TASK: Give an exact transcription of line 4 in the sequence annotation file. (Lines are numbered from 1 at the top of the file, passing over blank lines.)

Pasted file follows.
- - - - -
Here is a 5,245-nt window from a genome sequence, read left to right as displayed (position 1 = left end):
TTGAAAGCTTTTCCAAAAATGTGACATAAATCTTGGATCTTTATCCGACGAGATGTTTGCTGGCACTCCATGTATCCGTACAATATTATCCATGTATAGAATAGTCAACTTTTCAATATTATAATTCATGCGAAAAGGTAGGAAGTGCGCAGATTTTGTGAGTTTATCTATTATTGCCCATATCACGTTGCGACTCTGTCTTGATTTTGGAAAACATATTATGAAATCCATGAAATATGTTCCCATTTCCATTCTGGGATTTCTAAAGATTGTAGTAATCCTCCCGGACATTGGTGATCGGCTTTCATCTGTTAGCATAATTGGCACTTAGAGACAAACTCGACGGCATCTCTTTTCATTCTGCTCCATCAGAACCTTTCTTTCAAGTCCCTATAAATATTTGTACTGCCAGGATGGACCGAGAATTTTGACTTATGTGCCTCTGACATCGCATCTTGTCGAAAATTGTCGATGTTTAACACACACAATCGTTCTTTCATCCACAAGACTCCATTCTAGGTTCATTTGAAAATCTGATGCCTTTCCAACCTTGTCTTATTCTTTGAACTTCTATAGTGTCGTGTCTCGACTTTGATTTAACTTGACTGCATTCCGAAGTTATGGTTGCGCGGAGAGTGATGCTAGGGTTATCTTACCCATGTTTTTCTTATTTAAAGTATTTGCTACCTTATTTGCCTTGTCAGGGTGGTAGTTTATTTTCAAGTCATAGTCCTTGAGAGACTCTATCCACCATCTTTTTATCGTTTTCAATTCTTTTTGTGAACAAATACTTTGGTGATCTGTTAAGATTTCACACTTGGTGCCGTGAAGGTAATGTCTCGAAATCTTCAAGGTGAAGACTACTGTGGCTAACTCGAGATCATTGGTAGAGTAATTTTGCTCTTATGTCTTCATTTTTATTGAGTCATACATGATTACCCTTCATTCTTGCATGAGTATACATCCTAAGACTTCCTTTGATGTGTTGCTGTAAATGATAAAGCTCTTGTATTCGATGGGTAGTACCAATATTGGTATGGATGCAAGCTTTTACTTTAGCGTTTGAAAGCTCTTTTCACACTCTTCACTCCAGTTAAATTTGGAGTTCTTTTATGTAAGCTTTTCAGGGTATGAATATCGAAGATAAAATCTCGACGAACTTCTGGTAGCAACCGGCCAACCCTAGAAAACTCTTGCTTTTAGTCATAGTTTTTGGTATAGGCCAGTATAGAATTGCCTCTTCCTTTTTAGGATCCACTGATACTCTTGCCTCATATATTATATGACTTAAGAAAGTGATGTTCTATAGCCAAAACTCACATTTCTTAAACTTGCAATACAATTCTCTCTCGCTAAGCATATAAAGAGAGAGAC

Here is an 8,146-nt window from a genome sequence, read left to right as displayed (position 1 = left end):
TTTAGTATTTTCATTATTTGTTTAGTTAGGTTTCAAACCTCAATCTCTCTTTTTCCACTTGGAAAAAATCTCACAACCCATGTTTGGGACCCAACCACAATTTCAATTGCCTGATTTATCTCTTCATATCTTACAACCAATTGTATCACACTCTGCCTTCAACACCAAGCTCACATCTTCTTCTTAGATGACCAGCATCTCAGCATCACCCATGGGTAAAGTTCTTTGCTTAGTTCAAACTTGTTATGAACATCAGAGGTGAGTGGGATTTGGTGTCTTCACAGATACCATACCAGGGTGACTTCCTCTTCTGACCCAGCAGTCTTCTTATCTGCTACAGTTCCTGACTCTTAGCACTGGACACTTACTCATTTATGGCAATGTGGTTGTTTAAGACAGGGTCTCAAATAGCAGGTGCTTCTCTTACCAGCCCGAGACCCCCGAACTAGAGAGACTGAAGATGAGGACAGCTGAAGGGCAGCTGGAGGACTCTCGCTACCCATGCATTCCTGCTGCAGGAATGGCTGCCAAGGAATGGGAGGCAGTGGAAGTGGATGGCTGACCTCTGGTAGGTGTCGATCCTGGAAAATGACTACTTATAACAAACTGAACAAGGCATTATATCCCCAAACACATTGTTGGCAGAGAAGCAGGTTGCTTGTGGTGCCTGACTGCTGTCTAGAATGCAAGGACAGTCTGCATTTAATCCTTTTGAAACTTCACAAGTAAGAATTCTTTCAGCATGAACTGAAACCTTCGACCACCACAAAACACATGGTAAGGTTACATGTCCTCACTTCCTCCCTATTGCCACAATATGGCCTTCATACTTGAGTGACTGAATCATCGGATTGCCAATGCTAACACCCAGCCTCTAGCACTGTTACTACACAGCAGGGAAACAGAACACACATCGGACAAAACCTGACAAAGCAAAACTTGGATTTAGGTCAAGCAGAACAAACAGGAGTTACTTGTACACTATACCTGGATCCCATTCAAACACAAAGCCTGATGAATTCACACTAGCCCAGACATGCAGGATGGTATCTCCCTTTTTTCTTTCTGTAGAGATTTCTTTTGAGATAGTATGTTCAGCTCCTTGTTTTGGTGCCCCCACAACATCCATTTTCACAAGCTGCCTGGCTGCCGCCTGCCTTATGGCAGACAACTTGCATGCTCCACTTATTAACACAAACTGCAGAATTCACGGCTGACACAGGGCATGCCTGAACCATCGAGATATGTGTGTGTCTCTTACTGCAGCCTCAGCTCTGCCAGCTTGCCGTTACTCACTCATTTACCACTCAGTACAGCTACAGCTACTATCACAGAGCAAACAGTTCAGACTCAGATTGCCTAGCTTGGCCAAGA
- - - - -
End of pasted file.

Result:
TTTAGTATTTTCATTATTTGTTTAGTTAGGTTTCAAACCTCAATCTCTCTTTTTCCACTTGGAAAAAATCTCACAACCCATGTTTGGGACCCAACCACAATTTCAATTGCCTGATTTATCTCTTCATATCTTACAACCAATTGTATCACACTCTGCCTTCAACACCAAGCTCACATCTTCTTCTTAGATGACCAGCATCTCAGCATCACCCATGGGTAAAGTTCTTTGCTTAGTTCAAACTTGTTATGAACATCAGAGGTGAGTGGGATTTGGTGTCTTCACAGATACCATACCAGGGTGACTTCCTCTTCTGACCCAGCAGTCTTCTTATCTGCTACAGTTCCTGACTCTTAGCACTGGACACTTACTCATTTATGGCAATGTGGTTGTTTAAGACAGGGTCTCAAATAGCAGGTGCTTCTCTTACCAGCCCGAGACCCCCGAACTAGAGAGACTGAAGATGAGGACAGCTGAAGGGCAGCTGGAGGACTCTCGCTACCCATGCATTCCTGCTGCAGGAATGGCTGCCAAGGAATGGGAGGCAGTGGAAGTGGATGGCTGACCTCTGGTAGGTGTCGATCCTGGAAAATGACTACTTATAACAAACTGAACAAGGCATTATATCCCCAAACACATTGTTGGCAGAGAAGCAGGTTGCTTGTGGTGCCTGACTGCTGTCTAGAATGCAAGGACAGTCTGCATTTAATCCTTTTGAAACTTCACAAGTAAGAATTCTTTCAGCATGAACTGAAACCTTCGACCACCACAAAACACATGGTAAGGTTACATGTCCTCACTTCCTCCCTATTGCCACAATATGGCCTTCATACTTGAGTGACTGAATCATCGGATTGCCAATGCTAACACCCAGCCTCTAGCACTGTTACTACACAGCAGGGAAACAGAACACACATCGGACAAAACCTGACAAAGCAAAACTTGGATTTAGGTCAAGCAGAACAAACAGGAGTTACTTGTACACTATACCTGGATCCCATTCAAACACAAAGCCTGATGAATTCACACTAGCCCAGACATGCAGGATGGTATCTCCCTTTTTTCTTTCTGTAGAGATTTCTTTTGAGATAGTATGTTCAGCTCCTTGTTTTGGTGCCCCCACAACATCCATTTTCACAAGCTGCCTGGCTGCCGCCTGCCTTATGGCAGACAACTTGCATGCTCCACTTATTAACACAAACTGCAGAATTCACGGCTGACACAGGGCATGCCTGAACCATCGAGATATGTGTGTGTCTCTTACTGCAGCCTCAGCTCTGCCAGCTTGCCGTTACTCACTCATTTACCACTCAGTACAGCTACAGCTACTATCACAGAGCAAACAGTTCAGACTCAGATTGCCTAGCTTGGCCAAGA